In Europe, centuries of persecution, ostracization, and pogroms culminated in the near-extermination of the Jews in the Holocaust. Since the end of second world war, Europe has attempted to atone for its sins and anti-Semitism is no longer tolerated. At least, that is the official narrative. The reality is anti-Semitism never really left Europe. Jews living in France, Austria, Germany, and Britain are regularly targeted in the form of racial slurs, harassment, death threats, violent assaults, murder, and the desecration of Jewish cemeteries and synagogues. Those most vulnerable to anti-Semitic abuse are ‘visible’ Jews, such as rabbis and ultraorthodox Jews. In periods of heightened insecurity, Jews have advised one another to avoid wearing religious attire or symbols in public so as not to attract attention. Many Jews feel that there are fewer and fewer safe spaces for them to exist in Europe. Many have immigrated to Israel due to this sense of insecurity and lack of belonging.
Yet the solution to anti-Semitism should not be the emigration of European Jews to Israel. That would be an admission of defeat on Europe’s part in that they failed to protect one of their oldest communities. It also plays into the Zionist argument that the only place Jews will ever be allowed to live in peace is in Israel. That is precisely what happened after Israel’s establishment in 1948. Jewish communities that had lived in Muslim-majority lands in the Middle East for generations disappeared overnight once Arab governments made the decision to expel them. Many of those Jews went to Israel. Today, over half of Israel’s Jewish population is made up of Mizrahi Jews, Jews that originate from the Middle East and North Africa. I expect many Arabs regret the loss of such communities. But too many have co-opted the old European Christian tradition of blaming Jews and seeing them as power-hungry orchestrators of chaos.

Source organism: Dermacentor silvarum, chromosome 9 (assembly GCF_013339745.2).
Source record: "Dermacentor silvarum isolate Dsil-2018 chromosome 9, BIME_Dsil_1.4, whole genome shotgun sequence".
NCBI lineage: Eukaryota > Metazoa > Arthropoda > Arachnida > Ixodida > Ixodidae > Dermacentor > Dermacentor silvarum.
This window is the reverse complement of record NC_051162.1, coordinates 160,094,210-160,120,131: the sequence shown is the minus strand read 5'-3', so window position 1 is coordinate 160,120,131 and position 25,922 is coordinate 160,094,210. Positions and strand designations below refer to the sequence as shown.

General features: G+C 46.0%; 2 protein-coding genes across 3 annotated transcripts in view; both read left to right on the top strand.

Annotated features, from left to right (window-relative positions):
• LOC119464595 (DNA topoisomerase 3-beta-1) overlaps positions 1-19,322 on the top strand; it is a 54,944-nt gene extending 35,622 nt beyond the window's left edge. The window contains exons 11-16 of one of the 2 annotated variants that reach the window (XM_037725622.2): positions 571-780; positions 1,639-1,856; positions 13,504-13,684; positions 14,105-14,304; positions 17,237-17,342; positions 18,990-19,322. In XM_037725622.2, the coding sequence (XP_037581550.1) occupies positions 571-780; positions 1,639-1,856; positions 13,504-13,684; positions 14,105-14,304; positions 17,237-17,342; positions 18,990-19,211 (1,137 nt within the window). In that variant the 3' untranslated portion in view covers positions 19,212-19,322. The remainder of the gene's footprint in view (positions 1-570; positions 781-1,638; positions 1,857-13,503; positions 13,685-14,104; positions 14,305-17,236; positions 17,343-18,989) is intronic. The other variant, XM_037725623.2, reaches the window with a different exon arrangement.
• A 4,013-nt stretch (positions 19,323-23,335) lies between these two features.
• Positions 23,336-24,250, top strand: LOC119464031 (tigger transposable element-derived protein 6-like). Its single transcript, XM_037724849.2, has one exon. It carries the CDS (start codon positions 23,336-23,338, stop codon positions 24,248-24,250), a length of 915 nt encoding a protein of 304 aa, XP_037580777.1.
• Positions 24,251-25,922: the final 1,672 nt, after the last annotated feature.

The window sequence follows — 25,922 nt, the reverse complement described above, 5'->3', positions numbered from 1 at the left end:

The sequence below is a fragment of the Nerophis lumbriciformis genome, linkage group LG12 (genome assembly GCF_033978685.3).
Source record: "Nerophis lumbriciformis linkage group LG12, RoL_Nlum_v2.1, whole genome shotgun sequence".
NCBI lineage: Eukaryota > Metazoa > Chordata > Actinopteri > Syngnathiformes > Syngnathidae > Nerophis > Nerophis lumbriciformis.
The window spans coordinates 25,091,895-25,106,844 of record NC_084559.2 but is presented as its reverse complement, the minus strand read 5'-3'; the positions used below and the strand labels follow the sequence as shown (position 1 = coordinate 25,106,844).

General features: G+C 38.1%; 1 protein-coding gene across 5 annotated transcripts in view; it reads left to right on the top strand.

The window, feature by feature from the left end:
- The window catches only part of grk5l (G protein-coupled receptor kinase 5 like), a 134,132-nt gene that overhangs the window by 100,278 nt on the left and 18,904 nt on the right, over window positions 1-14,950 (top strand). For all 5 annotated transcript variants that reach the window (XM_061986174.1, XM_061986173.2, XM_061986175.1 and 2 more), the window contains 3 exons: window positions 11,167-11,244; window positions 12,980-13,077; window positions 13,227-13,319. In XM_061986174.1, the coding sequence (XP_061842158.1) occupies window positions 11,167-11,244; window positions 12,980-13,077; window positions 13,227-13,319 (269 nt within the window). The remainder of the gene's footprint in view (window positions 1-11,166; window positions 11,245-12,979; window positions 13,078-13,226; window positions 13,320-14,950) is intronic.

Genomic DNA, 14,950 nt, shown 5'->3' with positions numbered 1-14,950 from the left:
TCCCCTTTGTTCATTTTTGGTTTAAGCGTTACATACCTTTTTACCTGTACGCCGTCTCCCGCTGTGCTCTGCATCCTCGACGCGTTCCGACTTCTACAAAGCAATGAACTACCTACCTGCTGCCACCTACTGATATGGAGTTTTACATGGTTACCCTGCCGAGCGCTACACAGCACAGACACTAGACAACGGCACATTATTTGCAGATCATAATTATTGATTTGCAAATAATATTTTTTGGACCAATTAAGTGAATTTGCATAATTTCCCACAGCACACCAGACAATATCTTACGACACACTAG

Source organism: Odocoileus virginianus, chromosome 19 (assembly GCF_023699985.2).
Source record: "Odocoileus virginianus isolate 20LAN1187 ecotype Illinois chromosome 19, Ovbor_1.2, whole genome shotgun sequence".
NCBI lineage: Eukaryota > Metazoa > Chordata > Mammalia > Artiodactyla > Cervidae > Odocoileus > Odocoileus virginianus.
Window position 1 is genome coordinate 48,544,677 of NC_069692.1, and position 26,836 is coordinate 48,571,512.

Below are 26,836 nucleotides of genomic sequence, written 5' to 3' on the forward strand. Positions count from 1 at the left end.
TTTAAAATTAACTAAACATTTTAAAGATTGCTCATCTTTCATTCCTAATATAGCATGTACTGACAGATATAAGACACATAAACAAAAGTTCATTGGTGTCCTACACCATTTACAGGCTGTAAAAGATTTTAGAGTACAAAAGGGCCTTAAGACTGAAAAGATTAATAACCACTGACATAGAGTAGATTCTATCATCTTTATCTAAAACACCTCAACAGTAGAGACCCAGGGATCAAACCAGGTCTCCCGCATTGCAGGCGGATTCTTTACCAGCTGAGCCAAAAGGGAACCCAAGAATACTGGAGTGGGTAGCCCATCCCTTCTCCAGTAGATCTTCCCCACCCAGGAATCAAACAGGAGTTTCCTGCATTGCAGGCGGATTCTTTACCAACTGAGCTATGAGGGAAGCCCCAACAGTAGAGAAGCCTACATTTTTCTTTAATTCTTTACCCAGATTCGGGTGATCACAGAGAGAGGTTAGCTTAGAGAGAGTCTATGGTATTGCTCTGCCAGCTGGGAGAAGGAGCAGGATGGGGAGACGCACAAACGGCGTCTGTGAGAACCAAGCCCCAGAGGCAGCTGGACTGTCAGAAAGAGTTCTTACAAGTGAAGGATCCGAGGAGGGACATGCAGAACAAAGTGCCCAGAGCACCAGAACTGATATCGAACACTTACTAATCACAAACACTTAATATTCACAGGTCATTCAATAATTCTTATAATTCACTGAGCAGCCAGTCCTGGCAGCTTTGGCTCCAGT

Surveys shows that the Middle East has by far the most negative perception of Jews of any region of the world. Muslim or Arab antisemitism is an issue that ought to be explored in its own right, as it has increasing implications on anti-Semitism overall in Europe. But part of the problem with anti-Semitism, and this has always been the case, is that Jews are seen as an ‘other,’ as not belonging and more dangerously, that their allegiances lie elsewhere. This is what triggered Arab fears of Jews living in their lands after 1948. Many stopped seeing them as Egyptians, Iraqis, Iranians, or Yemenis who just happened to be Jewish. They saw them as first and foremost Jewish and by default loyal to Israel.
The way to tackle anti-Semitism in Europe is to remind those who regard European Jews with suspicion that a French Jew is as proud to be French as anyone else. It is why despite everything, he or she chose to remain in France.